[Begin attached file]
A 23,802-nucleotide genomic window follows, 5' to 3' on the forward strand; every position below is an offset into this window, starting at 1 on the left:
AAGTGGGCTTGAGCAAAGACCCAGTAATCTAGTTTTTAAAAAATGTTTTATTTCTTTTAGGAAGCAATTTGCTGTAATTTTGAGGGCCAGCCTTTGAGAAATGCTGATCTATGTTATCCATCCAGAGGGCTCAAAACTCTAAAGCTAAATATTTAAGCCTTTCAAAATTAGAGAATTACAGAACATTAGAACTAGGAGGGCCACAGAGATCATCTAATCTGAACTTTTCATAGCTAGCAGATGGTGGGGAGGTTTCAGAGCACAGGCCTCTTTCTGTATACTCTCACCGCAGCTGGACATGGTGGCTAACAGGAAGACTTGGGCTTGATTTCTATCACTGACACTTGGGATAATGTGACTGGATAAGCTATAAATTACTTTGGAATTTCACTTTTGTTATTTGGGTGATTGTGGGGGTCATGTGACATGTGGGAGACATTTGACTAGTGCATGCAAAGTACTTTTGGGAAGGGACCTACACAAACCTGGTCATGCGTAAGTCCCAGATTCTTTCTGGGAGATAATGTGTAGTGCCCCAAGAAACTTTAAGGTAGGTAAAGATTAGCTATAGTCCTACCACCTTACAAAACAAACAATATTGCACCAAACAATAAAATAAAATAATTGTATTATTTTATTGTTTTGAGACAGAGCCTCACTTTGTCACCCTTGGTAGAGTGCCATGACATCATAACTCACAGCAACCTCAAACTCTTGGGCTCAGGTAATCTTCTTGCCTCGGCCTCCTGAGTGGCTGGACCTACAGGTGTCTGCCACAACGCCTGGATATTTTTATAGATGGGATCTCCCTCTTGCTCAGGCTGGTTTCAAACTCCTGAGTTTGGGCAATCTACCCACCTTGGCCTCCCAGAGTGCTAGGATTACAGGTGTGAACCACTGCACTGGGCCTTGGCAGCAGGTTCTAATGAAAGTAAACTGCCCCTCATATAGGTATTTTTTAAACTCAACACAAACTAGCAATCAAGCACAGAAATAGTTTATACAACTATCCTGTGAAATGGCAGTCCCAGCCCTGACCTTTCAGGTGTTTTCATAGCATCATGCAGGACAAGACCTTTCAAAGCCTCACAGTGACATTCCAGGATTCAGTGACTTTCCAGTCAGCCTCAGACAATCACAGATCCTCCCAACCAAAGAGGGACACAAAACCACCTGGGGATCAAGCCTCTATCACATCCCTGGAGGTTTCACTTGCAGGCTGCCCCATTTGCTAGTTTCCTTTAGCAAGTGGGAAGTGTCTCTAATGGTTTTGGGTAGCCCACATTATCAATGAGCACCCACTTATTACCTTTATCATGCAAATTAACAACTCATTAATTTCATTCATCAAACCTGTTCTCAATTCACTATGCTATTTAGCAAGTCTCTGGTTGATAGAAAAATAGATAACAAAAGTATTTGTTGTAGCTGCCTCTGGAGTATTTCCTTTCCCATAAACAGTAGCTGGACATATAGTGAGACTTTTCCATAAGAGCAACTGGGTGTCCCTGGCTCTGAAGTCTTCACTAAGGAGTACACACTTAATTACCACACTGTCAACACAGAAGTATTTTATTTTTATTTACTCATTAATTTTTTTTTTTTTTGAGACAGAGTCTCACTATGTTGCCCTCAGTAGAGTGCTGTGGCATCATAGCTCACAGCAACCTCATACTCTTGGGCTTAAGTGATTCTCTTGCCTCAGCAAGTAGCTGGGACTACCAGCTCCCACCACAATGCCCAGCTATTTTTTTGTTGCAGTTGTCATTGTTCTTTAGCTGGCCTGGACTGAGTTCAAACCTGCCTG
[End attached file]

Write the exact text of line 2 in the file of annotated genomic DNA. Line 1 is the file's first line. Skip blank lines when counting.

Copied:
AAGTGGGCTTGAGCAAAGACCCAGTAATCTAGTTTTTAAAAAATGTTTTATTTCTTTTAGGAAGCAATTTGCTGTAATTTTGAGGGCCAGCCTTTGAGAAATGCTGATCTATGTTATCCATCCAGAGGGCTCAAAACTCTAAAGCTAAATATTTAAGCCTTTCAAAATTAGAGAATTACAGAACATTAGAACTAGGAGGGCCACAGAGATCATCTAATCTGAACTTTTCATAGCTAGCAGATGGTGGGGAGGTTTCAGAGCACAGGCCTCTTTCTGTATACTCTCACCGCAGCTGGACATGGTGGCTAACAGGAAGACTTGGGCTTGATTTCTATCACTGACACTTGGGATAATGTGACTGGATAAGCTATAAATTACTTTGGAATTTCACTTTTGTTATTTGGGTGATTGTGGGGGTCATGTGACATGTGGGAGACATTTGACTAGTGCATGCAAAGTACTTTTGGGAAGGGACCTACACAAACCTGGTCATGCGTAAGTCCCAGATTCTTTCTGGGAGATAATGTGTAGTGCCCCAAGAAACTTTAAGGTAGGTAAAGATTAGCTATAGTCCTACCACCTTACAAAACAAACAATATTGCACCAAACAATAAAATAAAATAATTGTATTATTTTATTGTTTTGAGACAGAGCCTCACTTTGTCACCCTTGGTAGAGTGCCATGACATCATAACTCACAGCAACCTCAAACTCTTGGGCTCAGGTAATCTTCTTGCCTCGGCCTCCTGAGTGGCTGGACCTACAGGTGTCTGCCACAACGCCTGGATATTTTTATAGATGGGATCTCCCTCTTGCTCAGGCTGGTTTCAAACTCCTGAGTTTGGGCAATCTACCCACCTTGGCCTCCCAGAGTGCTAGGATTACAGGTGTGAACCACTGCACTGGGCCTTGGCAGCAGGTTCTAATGAAAGTAAACTGCCCCTCATATAGGTATTTTTTAAACTCAACACAAACTAGCAATCAAGCACAGAAATAGTTTATACAACTATCCTGTGAAATGGCAGTCCCAGCCCTGACCTTTCAGGTGTTTTCATAGCATCATGCAGGACAAGACCTTTCAAAGCCTCACAGTGACATTCCAGGATTCAGTGACTTTCCAGTCAGCCTCAGACAATCACAGATCCTCCCAACCAAAGAGGGACACAAAACCACCTGGGGATCAAGCCTCTATCACATCCCTGGAGGTTTCACTTGCAGGCTGCCCCATTTGCTAGTTTCCTTTAGCAAGTGGGAAGTGTCTCTAATGGTTTTGGGTAGCCCACATTATCAATGAGCACCCACTTATTACCTTTATCATGCAAATTAACAACTCATTAATTTCATTCATCAAACCTGTTCTCAATTCACTATGCTATTTAGCAAGTCTCTGGTTGATAGAAAAATAGATAACAAAAGTATTTGTTGTAGCTGCCTCTGGAGTATTTCCTTTCCCATAAACAGTAGCTGGACATATAGTGAGACTTTTCCATAAGAGCAACTGGGTGTCCCTGGCTCTGAAGTCTTCACTAAGGAGTACACACTTAATTACCACACTGTCAACACAGAAGTATTTTATTTTTATTTACTCATTAATTTTTTTTTTTTTTGAGACAGAGTCTCACTATGTTGCCCTCAGTAGAGTGCTGTGGCATCATAGCTCACAGCAACCTCATACTCTTGGGCTTAAGTGATTCTCTTGCCTCAGCAAGTAGCTGGGACTACCAGCTCCCACCACAATGCCCAGCTATTTTTTTGTTGCAGTTGTCATTGTTCTTTAGCTGGCCTGGACTGAGTTCAAACCTGCCTG